France leads EU surge in measles: US survey
Measles outbreaks have become widespread in Europe over the past two years, with France leading in new cases, because more people are skipping vaccinations, US health authorities said Thursday.
The report by the US Centers for Disease Control and Prevention said the rise in measles began in late 2009, after six years of decline in Europe.
France has reported the highest number of cases so far this year, with about 14,000 of the 26,000 cases in the region as of October 26, the CDC said.
Nine deaths associated with measles were reported -- six in France, one in Germany, one in Kyrgyzstan, and one in Romania. Seven of those deaths were in children under 10.
"Overall, the primary reason for the increased transmission and outbreaks of measles in the European region is failure to vaccinate susceptible populations," said the CDC report.
Measles broke out in both large communities and small groups with "religious or philosophical objections to vaccination (and) underserved populations with limited health-care access, health-care facilities, and schools," it said.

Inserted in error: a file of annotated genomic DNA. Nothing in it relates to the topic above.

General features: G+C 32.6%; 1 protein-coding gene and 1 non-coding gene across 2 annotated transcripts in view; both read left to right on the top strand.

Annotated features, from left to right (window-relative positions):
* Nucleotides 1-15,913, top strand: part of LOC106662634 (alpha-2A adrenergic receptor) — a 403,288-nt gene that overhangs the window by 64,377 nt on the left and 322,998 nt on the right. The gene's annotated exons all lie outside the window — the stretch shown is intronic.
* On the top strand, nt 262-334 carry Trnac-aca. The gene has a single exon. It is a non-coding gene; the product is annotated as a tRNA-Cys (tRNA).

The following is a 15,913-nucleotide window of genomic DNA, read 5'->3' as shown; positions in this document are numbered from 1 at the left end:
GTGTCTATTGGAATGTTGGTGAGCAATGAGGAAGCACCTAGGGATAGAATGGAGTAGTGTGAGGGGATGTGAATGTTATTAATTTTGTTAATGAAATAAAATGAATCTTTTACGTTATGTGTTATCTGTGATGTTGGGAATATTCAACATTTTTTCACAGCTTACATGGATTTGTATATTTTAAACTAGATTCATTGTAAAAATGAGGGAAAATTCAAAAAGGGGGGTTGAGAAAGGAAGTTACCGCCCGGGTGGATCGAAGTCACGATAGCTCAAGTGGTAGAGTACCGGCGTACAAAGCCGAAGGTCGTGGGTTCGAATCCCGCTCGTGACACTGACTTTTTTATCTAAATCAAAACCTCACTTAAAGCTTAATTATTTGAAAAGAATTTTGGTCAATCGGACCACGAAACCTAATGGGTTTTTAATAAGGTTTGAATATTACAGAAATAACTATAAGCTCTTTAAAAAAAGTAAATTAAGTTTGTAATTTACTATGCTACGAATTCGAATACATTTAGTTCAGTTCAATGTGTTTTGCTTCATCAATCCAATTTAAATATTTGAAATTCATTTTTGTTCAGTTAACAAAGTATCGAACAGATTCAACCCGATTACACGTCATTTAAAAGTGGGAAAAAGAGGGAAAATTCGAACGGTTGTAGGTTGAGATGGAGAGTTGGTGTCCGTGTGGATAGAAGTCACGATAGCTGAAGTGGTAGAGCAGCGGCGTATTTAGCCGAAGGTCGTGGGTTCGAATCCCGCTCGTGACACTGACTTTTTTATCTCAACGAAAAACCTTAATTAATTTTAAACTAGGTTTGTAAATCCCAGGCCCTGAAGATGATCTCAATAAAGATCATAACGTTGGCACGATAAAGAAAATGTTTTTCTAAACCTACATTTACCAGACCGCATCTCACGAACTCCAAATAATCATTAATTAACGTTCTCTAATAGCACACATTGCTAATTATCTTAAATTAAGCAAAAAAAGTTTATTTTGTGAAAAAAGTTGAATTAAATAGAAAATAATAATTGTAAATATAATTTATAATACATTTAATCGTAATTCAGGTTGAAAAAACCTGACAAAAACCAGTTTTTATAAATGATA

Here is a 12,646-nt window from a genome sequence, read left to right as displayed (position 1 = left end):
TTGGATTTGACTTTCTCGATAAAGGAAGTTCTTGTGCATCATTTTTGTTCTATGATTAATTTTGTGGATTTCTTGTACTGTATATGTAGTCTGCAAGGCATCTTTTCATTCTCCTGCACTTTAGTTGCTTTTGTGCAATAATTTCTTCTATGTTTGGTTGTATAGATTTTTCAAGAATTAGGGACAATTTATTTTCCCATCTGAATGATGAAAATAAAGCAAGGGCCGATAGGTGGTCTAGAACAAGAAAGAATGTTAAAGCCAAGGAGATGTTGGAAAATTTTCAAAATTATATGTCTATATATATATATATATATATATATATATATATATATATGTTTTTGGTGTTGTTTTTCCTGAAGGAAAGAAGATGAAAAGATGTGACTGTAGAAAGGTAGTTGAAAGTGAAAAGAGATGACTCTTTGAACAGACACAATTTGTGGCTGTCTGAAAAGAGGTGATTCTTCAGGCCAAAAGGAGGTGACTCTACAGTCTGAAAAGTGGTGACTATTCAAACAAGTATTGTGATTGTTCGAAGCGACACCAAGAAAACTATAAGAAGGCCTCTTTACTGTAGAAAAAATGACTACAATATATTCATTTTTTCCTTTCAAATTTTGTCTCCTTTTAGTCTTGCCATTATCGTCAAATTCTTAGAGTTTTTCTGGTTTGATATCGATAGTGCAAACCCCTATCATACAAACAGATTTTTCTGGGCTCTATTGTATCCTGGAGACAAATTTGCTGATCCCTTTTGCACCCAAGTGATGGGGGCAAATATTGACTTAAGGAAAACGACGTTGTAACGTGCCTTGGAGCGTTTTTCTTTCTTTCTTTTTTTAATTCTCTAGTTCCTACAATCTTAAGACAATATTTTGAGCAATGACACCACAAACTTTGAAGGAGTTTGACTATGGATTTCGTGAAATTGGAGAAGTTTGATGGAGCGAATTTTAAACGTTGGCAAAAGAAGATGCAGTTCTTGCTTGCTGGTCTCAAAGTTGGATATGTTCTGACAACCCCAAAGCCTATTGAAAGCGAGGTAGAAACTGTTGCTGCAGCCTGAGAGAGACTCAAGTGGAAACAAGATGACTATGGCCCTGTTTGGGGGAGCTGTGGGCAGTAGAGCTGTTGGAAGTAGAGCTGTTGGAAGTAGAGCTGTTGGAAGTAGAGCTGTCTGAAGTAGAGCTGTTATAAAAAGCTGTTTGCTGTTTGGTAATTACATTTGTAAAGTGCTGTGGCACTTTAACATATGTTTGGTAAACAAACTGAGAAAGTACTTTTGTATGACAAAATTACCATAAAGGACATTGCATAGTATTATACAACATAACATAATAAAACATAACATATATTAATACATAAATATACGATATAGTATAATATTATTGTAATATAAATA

In order to reach global health targets of eliminating measles by 2015, the CDC recommended that vaccinations cover 95 percent of the population with two doses of measles-containing vaccine.
The World Health Organization warned in 2009 of a trend of declining immunization rates and said outbreaks were on the rise as a result.
Paradoxically, the WHO pointed out, children in affluent countries have a greater risk of infection because of skepticism about immunization or the belief that the disease is not serious because it was largely under control in Western nations.
Measles is a contagious respiratory illness characterized by high fever and the eruption of small red spots.
© 2011 AFP